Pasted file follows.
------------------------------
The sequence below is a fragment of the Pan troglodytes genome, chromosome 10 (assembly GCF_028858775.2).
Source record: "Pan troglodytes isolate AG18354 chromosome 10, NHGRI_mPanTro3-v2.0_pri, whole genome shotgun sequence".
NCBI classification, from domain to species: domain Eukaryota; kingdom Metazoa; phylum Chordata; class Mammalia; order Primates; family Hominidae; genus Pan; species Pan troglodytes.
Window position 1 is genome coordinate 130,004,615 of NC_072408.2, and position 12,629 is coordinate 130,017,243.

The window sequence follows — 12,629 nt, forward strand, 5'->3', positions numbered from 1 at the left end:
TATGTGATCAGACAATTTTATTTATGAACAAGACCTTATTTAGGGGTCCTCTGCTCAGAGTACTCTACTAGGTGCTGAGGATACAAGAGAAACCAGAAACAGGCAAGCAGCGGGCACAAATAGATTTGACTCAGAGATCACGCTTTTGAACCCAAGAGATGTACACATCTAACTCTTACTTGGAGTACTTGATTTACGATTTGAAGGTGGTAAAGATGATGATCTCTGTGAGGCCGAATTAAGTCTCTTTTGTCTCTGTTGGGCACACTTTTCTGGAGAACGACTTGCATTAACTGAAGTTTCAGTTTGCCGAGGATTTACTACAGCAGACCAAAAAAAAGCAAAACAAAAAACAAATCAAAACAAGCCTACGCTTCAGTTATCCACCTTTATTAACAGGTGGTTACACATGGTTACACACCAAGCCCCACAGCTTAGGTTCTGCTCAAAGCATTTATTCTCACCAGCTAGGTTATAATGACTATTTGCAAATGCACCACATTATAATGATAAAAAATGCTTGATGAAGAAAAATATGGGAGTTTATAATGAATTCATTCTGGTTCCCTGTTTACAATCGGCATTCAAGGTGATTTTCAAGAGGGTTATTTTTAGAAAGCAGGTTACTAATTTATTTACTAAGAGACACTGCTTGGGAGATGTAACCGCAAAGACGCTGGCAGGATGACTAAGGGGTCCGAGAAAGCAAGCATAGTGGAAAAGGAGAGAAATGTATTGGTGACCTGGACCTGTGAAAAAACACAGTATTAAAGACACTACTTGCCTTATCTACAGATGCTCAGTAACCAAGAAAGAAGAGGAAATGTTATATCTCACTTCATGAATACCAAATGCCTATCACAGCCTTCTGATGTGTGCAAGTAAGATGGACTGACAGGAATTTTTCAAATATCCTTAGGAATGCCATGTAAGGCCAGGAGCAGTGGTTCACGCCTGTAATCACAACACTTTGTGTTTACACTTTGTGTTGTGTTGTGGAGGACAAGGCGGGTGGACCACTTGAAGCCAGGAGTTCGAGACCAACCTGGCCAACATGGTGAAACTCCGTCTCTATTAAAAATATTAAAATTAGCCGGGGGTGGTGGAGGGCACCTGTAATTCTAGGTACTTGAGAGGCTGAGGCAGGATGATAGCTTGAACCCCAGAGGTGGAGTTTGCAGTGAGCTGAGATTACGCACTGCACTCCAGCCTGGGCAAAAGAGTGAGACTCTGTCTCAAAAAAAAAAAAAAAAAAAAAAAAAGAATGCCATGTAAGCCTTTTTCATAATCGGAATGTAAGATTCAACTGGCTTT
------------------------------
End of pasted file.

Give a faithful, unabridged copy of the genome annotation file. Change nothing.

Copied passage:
The sequence below is a fragment of the Pan troglodytes genome, chromosome 10 (assembly GCF_028858775.2).
Source record: "Pan troglodytes isolate AG18354 chromosome 10, NHGRI_mPanTro3-v2.0_pri, whole genome shotgun sequence".
NCBI classification, from domain to species: domain Eukaryota; kingdom Metazoa; phylum Chordata; class Mammalia; order Primates; family Hominidae; genus Pan; species Pan troglodytes.
Window position 1 is genome coordinate 130,004,615 of NC_072408.2, and position 12,629 is coordinate 130,017,243.

The window sequence follows — 12,629 nt, forward strand, 5'->3', positions numbered from 1 at the left end:
TATGTGATCAGACAATTTTATTTATGAACAAGACCTTATTTAGGGGTCCTCTGCTCAGAGTACTCTACTAGGTGCTGAGGATACAAGAGAAACCAGAAACAGGCAAGCAGCGGGCACAAATAGATTTGACTCAGAGATCACGCTTTTGAACCCAAGAGATGTACACATCTAACTCTTACTTGGAGTACTTGATTTACGATTTGAAGGTGGTAAAGATGATGATCTCTGTGAGGCCGAATTAAGTCTCTTTTGTCTCTGTTGGGCACACTTTTCTGGAGAACGACTTGCATTAACTGAAGTTTCAGTTTGCCGAGGATTTACTACAGCAGACCAAAAAAAAGCAAAACAAAAAACAAATCAAAACAAGCCTACGCTTCAGTTATCCACCTTTATTAACAGGTGGTTACACATGGTTACACACCAAGCCCCACAGCTTAGGTTCTGCTCAAAGCATTTATTCTCACCAGCTAGGTTATAATGACTATTTGCAAATGCACCACATTATAATGATAAAAAATGCTTGATGAAGAAAAATATGGGAGTTTATAATGAATTCATTCTGGTTCCCTGTTTACAATCGGCATTCAAGGTGATTTTCAAGAGGGTTATTTTTAGAAAGCAGGTTACTAATTTATTTACTAAGAGACACTGCTTGGGAGATGTAACCGCAAAGACGCTGGCAGGATGACTAAGGGGTCCGAGAAAGCAAGCATAGTGGAAAAGGAGAGAAATGTATTGGTGACCTGGACCTGTGAAAAAACACAGTATTAAAGACACTACTTGCCTTATCTACAGATGCTCAGTAACCAAGAAAGAAGAGGAAATGTTATATCTCACTTCATGAATACCAAATGCCTATCACAGCCTTCTGATGTGTGCAAGTAAGATGGACTGACAGGAATTTTTCAAATATCCTTAGGAATGCCATGTAAGGCCAGGAGCAGTGGTTCACGCCTGTAATCACAACACTTTGTGTTTACACTTTGTGTTGTGTTGTGGAGGACAAGGCGGGTGGACCACTTGAAGCCAGGAGTTCGAGACCAACCTGGCCAACATGGTGAAACTCCGTCTCTATTAAAAATATTAAAATTAGCCGGGGGTGGTGGAGGGCACCTGTAATTCTAGGTACTTGAGAGGCTGAGGCAGGATGATAGCTTGAACCCCAGAGGTGGAGTTTGCAGTGAGCTGAGATTACGCACTGCACTCCAGCCTGGGCAAAAGAGTGAGACTCTGTCTCAAAAAAAAAAAAAAAAAAAAAAAAAGAATGCCATGTAAGCCTTTTTCATAATCGGAATGTAAGATTCAACTGGCTTT